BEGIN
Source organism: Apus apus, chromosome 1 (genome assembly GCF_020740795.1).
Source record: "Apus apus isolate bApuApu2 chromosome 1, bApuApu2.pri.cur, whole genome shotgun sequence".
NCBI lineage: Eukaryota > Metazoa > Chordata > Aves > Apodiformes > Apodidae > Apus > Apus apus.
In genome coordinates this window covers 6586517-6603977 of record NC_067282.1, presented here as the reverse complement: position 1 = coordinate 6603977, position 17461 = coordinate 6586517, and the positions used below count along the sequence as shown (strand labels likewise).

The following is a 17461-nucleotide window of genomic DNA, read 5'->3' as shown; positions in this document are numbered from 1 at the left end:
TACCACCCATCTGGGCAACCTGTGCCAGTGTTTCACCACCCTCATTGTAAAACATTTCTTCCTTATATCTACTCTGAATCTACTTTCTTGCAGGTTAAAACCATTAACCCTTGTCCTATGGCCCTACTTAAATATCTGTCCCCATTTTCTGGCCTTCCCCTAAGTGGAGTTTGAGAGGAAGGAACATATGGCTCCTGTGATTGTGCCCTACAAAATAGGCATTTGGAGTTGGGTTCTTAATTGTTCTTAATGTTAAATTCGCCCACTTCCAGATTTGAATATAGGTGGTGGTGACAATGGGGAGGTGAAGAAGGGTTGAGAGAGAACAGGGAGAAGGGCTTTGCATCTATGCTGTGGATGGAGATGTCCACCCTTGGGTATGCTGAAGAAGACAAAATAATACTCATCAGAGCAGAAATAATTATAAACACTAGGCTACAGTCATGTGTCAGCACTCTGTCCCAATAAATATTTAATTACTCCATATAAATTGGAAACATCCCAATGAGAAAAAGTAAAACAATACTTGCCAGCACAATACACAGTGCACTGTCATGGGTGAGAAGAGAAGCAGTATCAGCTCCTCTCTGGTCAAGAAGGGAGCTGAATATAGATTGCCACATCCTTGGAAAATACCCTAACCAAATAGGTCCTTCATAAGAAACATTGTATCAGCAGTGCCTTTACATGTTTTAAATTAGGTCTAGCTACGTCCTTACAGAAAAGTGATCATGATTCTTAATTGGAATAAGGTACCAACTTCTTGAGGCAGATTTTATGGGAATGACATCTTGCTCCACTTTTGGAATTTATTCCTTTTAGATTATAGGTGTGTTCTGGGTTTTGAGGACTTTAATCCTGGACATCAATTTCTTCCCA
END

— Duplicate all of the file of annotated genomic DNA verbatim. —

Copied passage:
Source organism: Apus apus, chromosome 1 (genome assembly GCF_020740795.1).
Source record: "Apus apus isolate bApuApu2 chromosome 1, bApuApu2.pri.cur, whole genome shotgun sequence".
NCBI lineage: Eukaryota > Metazoa > Chordata > Aves > Apodiformes > Apodidae > Apus > Apus apus.
In genome coordinates this window covers 6586517-6603977 of record NC_067282.1, presented here as the reverse complement: position 1 = coordinate 6603977, position 17461 = coordinate 6586517, and the positions used below count along the sequence as shown (strand labels likewise).

The following is a 17461-nucleotide window of genomic DNA, read 5'->3' as shown; positions in this document are numbered from 1 at the left end:
TACCACCCATCTGGGCAACCTGTGCCAGTGTTTCACCACCCTCATTGTAAAACATTTCTTCCTTATATCTACTCTGAATCTACTTTCTTGCAGGTTAAAACCATTAACCCTTGTCCTATGGCCCTACTTAAATATCTGTCCCCATTTTCTGGCCTTCCCCTAAGTGGAGTTTGAGAGGAAGGAACATATGGCTCCTGTGATTGTGCCCTACAAAATAGGCATTTGGAGTTGGGTTCTTAATTGTTCTTAATGTTAAATTCGCCCACTTCCAGATTTGAATATAGGTGGTGGTGACAATGGGGAGGTGAAGAAGGGTTGAGAGAGAACAGGGAGAAGGGCTTTGCATCTATGCTGTGGATGGAGATGTCCACCCTTGGGTATGCTGAAGAAGACAAAATAATACTCATCAGAGCAGAAATAATTATAAACACTAGGCTACAGTCATGTGTCAGCACTCTGTCCCAATAAATATTTAATTACTCCATATAAATTGGAAACATCCCAATGAGAAAAAGTAAAACAATACTTGCCAGCACAATACACAGTGCACTGTCATGGGTGAGAAGAGAAGCAGTATCAGCTCCTCTCTGGTCAAGAAGGGAGCTGAATATAGATTGCCACATCCTTGGAAAATACCCTAACCAAATAGGTCCTTCATAAGAAACATTGTATCAGCAGTGCCTTTACATGTTTTAAATTAGGTCTAGCTACGTCCTTACAGAAAAGTGATCATGATTCTTAATTGGAATAAGGTACCAACTTCTTGAGGCAGATTTTATGGGAATGACATCTTGCTCCACTTTTGGAATTTATTCCTTTTAGATTATAGGTGTGTTCTGGGTTTTGAGGACTTTAATCCTGGACATCAATTTCTTCCCA